Friday, February 18, 2011

How I Find New Music Without Radio

A lot of people have asked me how I learn about new music when I don’t listen to the radio (and by “radio,” I include internet radio like Pandora). Here are my main sources for new music, as well as a couple of suggestions from a friend who’s similarly plugged in.

Podcasts

These are my main sources for new music. I listen to three podcasts (subscribed through iTunes so I get new shows automatically):

  • NPR’s All Songs Considered: Host Bob Boilen offers several different podcasts as part of this. The regular podcast is about 35-40 minutes of new music. He sometimes has guest DJs or themes. He also does longer shows with music critics on various topics (best of the year, most overlooked, etc.). And they broadcast concerts from the famous 9:30 Club in D.C.
  • KCRW’s Morning Becomes Eclectic: A public radio station in L.A., this is 40-45 minutes of a live studio performance, with a brief interview thrown in.
  • The R3-30: Craig Norris and his team at CBC Radio 3 count down the weekly top 30 Canadian independent artists. Great way to plug into the amazing Canadian music scene.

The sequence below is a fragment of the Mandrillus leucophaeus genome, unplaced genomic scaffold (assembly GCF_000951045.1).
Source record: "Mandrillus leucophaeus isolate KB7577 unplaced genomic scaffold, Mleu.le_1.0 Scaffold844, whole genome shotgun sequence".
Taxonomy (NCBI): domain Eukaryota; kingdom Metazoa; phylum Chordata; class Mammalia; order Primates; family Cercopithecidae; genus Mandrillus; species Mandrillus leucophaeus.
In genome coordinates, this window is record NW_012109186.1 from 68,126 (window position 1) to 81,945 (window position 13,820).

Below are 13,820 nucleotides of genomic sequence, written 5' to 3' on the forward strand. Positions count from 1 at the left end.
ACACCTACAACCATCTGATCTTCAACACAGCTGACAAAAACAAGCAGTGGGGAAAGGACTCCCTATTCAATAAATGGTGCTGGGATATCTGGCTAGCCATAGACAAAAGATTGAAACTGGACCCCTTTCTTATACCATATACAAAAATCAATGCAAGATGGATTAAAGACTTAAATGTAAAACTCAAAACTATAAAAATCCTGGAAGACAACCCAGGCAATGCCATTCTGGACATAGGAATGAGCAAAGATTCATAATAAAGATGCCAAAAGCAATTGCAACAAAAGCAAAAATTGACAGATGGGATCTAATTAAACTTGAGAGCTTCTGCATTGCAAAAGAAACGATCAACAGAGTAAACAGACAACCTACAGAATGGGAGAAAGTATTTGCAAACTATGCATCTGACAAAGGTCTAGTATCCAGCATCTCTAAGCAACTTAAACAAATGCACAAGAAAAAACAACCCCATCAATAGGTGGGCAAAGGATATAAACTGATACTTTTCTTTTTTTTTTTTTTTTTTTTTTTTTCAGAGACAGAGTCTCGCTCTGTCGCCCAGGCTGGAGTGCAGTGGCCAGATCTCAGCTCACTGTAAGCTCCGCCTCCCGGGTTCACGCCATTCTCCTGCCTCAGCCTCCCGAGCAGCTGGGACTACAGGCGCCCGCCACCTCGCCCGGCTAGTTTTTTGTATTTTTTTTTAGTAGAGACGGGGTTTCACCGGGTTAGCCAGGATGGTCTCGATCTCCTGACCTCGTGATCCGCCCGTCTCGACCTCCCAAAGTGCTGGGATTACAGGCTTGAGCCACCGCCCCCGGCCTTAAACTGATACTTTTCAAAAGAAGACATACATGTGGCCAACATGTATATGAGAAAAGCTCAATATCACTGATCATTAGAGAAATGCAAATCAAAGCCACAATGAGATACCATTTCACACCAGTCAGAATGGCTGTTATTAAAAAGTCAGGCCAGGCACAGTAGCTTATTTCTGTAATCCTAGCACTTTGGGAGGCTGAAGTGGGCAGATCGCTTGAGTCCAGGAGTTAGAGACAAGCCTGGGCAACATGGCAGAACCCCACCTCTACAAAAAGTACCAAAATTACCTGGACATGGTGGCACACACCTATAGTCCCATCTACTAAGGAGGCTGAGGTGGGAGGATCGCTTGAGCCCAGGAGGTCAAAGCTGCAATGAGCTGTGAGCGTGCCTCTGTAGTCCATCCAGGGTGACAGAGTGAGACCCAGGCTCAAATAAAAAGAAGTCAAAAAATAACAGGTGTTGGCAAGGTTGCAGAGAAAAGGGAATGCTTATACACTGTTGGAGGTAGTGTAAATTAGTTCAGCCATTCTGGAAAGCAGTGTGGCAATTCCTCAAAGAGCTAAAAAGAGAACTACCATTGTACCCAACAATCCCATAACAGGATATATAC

Websites

I read several online publications that keep me plugged in, the main one being Pitchfork (although they can be a little “cooler than thou”).

I’ve also found several resources that offer “first listens” of new albums so I can give them a good listen (albeit in not particularly high quality audio) before deciding to buy them. The aforementioned All Songs Considered on NPR often does this, as does AOL Music.

Finally, check out The Black Cab Sessions. This is a quick one since it’s a single song performed inside one of London’s famous black cabs while driving through the city.

Music Services

I have not explored these yet but I’ve heard good things about Rhapsody, which offers unlimited listening for $10 a month. There’s also a new service, not yet available outside of Europe, called Spotify: http://www.wired.com/magazine/2010/12/mf_spotify/

Internet Radio

I liked Pandora when I was listening to it. (I stopped because I have so many podcasts to listen to!) The ability to build up your own station is great, although I found a lot of artists repeated when I first started.

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